There’s a cold bite to the air that makes me rub my hands together. I see a gap among people and imagine Jeremy there, a smile on his face like in the pictures. I scan the crowd and wait for a sick jolt in my stomach to signal Bea, but it doesn’t come.
“You won’t see Lev before the sermon starts,” Dana tells me.
“Right,” I say, like that’s who I was looking for.
I pull my collar further up. We continue our way to the tent and I catch threads of conversations as we move. Quite a few people are here at the behest of friends and family. There are several who have left their church recently and are trying to find something that feels ‘right’ and hope this is it. A little girl complains to her mother of the cold, and a stranger assures them the tent is heated. Before I can find out, a man stops me at its entrance, raising his hand and sending my heart crashing to my feet. He’s tall and thin. He has strawberry blond hair tucked behind his ears. It falls to the nape of his neck, curls at the ends. A tidy ginger beard frames his pale white face. He wears blue jeans, a gray Henley, a camo puffer vest and black gloves. He stares at me for a moment that feels longer than necessary. I stare back because it’s all I can do.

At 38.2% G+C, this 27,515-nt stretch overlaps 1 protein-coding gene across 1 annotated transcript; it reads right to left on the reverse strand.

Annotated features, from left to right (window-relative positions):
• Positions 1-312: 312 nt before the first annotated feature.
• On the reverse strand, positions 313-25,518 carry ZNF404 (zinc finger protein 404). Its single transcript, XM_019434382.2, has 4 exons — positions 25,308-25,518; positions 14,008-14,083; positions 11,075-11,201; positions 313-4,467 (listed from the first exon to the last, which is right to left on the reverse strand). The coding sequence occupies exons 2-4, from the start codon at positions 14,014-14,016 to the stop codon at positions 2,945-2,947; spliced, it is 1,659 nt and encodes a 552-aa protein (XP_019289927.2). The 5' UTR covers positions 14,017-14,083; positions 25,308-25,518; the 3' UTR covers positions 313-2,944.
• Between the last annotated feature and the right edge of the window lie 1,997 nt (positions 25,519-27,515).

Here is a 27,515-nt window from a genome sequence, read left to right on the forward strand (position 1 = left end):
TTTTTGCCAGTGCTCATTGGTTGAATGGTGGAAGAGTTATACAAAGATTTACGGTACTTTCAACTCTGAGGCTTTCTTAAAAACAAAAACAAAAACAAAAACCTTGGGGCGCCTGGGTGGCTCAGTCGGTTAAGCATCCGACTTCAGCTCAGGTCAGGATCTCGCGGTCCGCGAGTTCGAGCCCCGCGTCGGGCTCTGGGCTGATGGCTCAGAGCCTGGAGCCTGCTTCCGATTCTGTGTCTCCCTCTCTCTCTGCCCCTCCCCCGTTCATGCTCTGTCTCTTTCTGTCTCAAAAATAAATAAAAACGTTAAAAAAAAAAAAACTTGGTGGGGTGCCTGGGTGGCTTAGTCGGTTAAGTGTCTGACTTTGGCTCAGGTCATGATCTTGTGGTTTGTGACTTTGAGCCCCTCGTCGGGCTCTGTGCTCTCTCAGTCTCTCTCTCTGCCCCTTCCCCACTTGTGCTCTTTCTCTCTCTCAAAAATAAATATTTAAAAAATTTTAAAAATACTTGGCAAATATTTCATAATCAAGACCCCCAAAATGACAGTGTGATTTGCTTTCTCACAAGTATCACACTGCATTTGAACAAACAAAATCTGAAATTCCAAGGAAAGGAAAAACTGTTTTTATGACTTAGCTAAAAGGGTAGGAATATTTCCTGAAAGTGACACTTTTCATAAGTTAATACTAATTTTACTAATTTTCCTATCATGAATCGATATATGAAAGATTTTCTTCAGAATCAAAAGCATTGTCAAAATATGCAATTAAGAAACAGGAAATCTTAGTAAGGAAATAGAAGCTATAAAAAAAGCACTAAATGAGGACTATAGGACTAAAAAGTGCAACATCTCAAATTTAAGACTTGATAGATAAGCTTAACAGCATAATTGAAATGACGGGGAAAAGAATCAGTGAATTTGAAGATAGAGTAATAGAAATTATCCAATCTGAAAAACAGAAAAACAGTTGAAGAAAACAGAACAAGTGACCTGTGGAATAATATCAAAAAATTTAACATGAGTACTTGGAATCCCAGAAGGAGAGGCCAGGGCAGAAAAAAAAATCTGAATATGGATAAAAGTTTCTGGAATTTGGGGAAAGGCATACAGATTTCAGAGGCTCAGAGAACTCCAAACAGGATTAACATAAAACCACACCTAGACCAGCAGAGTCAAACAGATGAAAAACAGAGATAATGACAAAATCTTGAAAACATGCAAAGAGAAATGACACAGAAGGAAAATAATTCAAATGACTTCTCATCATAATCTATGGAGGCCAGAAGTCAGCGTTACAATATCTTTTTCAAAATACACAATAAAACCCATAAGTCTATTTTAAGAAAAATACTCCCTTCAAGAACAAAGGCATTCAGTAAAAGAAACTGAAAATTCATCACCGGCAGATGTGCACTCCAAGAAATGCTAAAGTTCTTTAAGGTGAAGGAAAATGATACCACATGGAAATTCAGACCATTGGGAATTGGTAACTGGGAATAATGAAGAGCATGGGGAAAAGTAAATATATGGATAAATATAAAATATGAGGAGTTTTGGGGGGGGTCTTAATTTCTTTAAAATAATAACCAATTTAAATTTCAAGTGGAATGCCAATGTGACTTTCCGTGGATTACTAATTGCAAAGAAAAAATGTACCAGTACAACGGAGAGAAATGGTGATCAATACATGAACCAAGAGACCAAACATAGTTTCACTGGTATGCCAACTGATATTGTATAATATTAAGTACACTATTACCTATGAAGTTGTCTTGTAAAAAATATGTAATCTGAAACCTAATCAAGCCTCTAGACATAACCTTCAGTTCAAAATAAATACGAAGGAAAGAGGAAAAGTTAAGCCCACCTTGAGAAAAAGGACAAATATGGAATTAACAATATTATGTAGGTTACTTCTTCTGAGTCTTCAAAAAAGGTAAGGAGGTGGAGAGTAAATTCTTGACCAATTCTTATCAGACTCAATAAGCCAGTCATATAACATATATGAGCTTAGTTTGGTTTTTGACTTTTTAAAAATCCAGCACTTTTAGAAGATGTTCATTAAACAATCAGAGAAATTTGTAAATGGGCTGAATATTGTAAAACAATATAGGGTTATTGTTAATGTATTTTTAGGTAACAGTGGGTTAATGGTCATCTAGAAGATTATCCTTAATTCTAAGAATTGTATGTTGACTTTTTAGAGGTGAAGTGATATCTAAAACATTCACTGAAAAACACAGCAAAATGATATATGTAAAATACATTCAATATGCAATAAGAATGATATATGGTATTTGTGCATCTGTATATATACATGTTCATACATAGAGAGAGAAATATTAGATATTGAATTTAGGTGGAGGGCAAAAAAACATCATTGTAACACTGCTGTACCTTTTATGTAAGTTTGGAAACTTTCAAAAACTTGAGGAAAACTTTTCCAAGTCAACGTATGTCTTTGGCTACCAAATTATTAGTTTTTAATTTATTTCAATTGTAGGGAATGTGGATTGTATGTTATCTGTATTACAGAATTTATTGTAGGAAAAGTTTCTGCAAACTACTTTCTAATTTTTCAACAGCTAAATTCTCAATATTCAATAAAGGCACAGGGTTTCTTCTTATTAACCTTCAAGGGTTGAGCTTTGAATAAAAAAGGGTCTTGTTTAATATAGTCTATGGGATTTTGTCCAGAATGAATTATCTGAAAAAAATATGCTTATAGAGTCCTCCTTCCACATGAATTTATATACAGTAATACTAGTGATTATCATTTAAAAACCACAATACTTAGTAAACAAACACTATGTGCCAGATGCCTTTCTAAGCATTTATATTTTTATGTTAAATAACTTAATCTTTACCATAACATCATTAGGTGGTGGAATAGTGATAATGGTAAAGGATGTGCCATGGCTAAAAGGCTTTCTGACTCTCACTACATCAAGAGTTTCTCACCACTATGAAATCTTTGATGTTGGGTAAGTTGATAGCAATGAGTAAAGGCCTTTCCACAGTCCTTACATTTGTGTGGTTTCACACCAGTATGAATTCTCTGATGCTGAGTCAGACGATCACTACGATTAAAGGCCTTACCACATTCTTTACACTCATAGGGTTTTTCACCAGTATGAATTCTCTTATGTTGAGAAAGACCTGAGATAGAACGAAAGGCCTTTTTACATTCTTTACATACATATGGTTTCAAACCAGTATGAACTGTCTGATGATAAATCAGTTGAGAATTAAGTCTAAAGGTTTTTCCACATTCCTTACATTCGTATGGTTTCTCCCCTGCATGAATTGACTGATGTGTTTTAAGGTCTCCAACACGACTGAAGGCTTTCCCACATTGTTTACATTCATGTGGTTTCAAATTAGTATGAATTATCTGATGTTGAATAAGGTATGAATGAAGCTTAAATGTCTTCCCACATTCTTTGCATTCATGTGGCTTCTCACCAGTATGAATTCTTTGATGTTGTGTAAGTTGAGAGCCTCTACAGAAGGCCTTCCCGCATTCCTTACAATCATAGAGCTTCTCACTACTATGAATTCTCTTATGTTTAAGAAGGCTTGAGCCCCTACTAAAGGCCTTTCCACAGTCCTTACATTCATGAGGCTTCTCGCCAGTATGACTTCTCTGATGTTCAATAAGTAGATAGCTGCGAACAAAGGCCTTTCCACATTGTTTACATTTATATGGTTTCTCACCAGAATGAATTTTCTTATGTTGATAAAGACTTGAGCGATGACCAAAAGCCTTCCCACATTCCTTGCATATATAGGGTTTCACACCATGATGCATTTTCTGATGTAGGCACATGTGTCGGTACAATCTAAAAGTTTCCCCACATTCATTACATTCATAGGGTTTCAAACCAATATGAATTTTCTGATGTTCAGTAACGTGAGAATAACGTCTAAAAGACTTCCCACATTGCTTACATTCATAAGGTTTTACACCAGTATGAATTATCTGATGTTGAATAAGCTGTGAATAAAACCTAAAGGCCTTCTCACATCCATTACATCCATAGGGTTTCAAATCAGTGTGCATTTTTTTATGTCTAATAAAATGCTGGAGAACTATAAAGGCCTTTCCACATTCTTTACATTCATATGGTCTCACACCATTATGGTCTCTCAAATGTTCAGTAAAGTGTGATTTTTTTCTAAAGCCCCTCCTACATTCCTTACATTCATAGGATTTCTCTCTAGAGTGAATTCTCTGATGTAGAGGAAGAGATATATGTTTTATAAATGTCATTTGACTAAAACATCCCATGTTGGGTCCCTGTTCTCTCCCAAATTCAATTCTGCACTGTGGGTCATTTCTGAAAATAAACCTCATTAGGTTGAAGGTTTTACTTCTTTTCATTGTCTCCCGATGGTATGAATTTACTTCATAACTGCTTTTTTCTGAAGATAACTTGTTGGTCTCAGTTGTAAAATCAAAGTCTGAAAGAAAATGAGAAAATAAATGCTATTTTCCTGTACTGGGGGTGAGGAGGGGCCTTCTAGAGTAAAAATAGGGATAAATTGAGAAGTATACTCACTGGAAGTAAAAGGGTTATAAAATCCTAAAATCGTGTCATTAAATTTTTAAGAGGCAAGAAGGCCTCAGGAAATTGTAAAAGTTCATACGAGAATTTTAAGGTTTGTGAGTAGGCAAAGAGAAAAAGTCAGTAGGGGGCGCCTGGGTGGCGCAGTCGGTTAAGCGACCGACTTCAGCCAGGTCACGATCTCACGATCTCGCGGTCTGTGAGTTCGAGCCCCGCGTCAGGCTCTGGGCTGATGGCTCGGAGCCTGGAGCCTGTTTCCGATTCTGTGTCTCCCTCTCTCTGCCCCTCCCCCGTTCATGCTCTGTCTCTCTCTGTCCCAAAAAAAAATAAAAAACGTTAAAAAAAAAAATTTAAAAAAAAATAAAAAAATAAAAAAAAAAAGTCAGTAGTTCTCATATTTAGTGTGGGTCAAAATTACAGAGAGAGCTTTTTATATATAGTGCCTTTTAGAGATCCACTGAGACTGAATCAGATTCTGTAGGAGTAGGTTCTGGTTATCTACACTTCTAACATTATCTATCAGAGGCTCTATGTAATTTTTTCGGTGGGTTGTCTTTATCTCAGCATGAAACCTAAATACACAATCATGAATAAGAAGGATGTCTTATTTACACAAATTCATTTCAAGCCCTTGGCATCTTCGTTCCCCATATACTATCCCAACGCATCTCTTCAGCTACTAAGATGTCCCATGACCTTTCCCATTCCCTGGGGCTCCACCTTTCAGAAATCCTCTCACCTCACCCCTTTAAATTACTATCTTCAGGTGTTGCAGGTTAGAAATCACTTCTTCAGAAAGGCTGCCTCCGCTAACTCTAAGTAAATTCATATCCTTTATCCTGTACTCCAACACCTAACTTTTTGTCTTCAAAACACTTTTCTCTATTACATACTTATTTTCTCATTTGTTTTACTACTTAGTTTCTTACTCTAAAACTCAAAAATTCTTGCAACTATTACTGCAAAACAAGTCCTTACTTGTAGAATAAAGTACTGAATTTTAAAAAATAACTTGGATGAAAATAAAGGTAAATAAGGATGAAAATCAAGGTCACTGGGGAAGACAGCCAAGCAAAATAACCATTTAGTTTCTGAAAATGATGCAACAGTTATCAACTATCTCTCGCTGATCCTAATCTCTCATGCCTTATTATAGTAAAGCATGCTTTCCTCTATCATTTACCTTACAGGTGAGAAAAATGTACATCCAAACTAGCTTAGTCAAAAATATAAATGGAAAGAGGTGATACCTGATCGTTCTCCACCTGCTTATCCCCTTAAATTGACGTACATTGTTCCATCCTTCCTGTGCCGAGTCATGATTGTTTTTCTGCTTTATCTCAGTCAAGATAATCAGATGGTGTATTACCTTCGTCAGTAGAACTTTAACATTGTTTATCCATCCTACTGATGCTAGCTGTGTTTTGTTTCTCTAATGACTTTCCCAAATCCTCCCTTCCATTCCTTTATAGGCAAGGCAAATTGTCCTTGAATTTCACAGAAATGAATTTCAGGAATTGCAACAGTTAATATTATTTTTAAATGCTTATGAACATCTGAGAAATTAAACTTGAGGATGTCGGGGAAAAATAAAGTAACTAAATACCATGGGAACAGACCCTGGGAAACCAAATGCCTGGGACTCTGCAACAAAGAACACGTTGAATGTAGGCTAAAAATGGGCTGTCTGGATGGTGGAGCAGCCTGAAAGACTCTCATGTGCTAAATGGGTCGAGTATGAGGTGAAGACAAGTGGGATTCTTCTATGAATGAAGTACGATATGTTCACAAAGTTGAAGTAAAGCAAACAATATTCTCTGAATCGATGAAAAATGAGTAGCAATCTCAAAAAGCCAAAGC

“Foster,” Dana says.
“Dana.” He nods at me. “Who’s your friend?”
“This is Gloria.”
“Step forward, hold your arms out.” He gestures me toward him, then leans half into the tent and calls, “Amalia.” A moment later, a young woman with curly black hair and light brown skin appears. She’s wearing the same kind of outfit he is; jeans, Henley, camo vest, gloves.
“What is this?” I ask.
“Security,” Dana says. “Pat down, then you’re free to go in.”